It might be time to panic. Not about running out of toilet paper, the real danger is that the Morrison government will undercook its mooted fiscal stimulus package and risk sending Australia into recession to prove an ideological point.
The economy has been weak for years and now the bushfire crisis and coronavirus are about to expose that weakness. Australia is currently participating in a giant economic experiment and all the rhetoric about the Coalition being better "economic managers" is about to be put to the test.
There's a lot on the line. After almost 30 years of uninterrupted economic growth, the first government to preside over a recession will wear the failure for decades to come. That's the political fallout. The economic fallout is a lot uglier. Recessions cause people to lose their jobs, through no fault of their own, and many people never recover.
Former treasurer Wayne Swan put it this way: "We knew from the failures of the 1930s and 1990s what recessions do. They destroy lives. They cost people their homes, and their savings, and turn communities into ghost towns," he said.
"They lead some into lives of misery and even suicide. It takes a decade or more to fully recover. Some communities and families never recover. Not heeding those lessons would have been ignorant - and irresponsible."
The Coalition derided Labor's stimulus package during the Global Financial Crisis for being overblown, and crucified Swan for being unable to deliver a budget surplus, even as the global economy contracted.
The surplus the Coalition boasted about delivering looks to be cactus, but that's good, delivering a surplus amid an economic downturn is about as useful as having 1000 toilet paper rolls in a flu pandemic.
Now, the risk is that the Coalition will listen to its own rhetoric instead of expert advice, undercook its stimulus package, and potentially send Australia into recession.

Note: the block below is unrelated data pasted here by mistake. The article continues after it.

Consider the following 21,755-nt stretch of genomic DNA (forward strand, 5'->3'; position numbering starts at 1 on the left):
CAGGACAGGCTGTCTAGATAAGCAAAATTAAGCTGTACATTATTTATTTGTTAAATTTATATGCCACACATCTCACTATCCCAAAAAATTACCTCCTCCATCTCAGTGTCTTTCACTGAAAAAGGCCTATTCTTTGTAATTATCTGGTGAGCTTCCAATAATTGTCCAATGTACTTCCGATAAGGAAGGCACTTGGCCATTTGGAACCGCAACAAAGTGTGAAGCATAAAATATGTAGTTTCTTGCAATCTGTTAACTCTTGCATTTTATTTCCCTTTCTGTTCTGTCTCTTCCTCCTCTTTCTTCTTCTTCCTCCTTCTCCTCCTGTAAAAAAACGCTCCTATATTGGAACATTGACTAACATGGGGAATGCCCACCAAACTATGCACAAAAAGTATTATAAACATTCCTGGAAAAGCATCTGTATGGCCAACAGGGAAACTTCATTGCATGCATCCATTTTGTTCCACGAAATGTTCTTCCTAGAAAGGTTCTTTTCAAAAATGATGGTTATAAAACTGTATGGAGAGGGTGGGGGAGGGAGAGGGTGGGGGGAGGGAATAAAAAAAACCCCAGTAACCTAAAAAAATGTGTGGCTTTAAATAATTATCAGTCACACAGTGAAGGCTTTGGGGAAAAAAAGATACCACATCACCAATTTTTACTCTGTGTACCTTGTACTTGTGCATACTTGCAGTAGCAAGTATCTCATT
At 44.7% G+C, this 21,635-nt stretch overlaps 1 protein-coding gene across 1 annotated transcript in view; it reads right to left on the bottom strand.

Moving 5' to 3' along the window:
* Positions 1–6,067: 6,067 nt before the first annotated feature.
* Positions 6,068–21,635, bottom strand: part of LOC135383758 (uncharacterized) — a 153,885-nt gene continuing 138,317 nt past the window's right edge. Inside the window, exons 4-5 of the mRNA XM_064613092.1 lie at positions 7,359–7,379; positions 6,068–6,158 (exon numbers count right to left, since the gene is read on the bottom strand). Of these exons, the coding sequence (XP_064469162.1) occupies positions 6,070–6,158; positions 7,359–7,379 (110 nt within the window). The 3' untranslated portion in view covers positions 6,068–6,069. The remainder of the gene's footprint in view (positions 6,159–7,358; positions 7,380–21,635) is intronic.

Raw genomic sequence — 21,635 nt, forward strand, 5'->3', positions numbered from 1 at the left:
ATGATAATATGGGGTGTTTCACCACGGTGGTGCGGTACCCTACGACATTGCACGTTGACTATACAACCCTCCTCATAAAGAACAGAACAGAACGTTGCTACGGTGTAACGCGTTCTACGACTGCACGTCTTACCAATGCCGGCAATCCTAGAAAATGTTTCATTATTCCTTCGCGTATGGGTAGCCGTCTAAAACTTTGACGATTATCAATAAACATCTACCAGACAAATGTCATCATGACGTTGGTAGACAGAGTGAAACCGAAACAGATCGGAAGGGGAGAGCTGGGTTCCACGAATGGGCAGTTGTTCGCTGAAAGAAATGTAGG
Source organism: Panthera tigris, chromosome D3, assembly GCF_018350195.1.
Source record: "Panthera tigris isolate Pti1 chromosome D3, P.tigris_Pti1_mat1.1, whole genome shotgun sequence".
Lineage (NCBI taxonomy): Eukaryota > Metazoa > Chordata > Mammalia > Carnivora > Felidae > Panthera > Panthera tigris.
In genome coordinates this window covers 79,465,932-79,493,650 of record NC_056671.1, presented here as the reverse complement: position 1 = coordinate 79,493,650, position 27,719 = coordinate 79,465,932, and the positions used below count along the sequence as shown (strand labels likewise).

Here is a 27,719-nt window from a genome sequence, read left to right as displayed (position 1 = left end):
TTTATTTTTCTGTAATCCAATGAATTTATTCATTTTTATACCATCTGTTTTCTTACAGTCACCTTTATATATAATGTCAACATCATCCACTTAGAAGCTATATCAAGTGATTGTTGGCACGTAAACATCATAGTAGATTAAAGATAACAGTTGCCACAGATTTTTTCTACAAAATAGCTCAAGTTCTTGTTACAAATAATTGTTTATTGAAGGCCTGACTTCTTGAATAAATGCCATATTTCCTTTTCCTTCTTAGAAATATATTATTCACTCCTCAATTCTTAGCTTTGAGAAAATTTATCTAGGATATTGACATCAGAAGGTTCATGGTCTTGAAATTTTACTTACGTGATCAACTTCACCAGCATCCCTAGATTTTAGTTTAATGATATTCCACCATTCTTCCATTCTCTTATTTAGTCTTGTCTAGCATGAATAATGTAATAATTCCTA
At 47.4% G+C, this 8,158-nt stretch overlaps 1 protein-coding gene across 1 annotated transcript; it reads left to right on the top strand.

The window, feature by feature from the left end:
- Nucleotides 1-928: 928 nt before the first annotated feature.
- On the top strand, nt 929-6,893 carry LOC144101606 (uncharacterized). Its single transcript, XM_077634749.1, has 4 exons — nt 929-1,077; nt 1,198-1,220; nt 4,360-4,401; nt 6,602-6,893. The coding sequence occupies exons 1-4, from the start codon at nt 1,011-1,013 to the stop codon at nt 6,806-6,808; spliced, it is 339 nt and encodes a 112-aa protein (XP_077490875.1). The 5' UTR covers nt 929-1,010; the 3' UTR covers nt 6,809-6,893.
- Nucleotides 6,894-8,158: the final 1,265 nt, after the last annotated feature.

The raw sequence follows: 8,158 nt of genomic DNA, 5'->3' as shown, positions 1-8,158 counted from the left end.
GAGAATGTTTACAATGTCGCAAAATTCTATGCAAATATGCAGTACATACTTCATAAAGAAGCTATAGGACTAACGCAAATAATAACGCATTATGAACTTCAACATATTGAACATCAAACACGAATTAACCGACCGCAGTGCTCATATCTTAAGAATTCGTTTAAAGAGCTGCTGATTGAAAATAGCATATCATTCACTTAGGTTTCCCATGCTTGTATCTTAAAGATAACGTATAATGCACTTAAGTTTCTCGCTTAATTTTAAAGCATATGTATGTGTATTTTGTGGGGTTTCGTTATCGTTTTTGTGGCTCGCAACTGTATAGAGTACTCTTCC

The fact is, Labor set the benchmark for good economic management during the GFC and there will be hell to pay economically, and politically, if the Coalition fails where Labor succeeded.
The Coalition has spent a decade turning "stimulus" into a dirty word. Don't believe me? Treasurer Josh Frydenberg did five interviews on Thursday and not once did he even utter the word "stimulus", even as the media reports he's about to hand down a stimulus package. As treasurer, Scott Morrison even declined to confirm whether he considered stimulus to be a useful policy option. That's like a builder declining to say whether hammers are useful tools for building a house. It should be a statement of the obvious.
If the Treasurer can't even use the word "stimulus", what chance is there that he'll deliver one large or well-targeted enough to make a difference?
The Coalition is quite capable of targeting its spending, judging by the precision used to target marginal seats for a $100 million cash splash in recent the sports rorts scandal. It has however, shown less aptitude for targeting money where it's needed (as opposed to where it's electorally advantageous).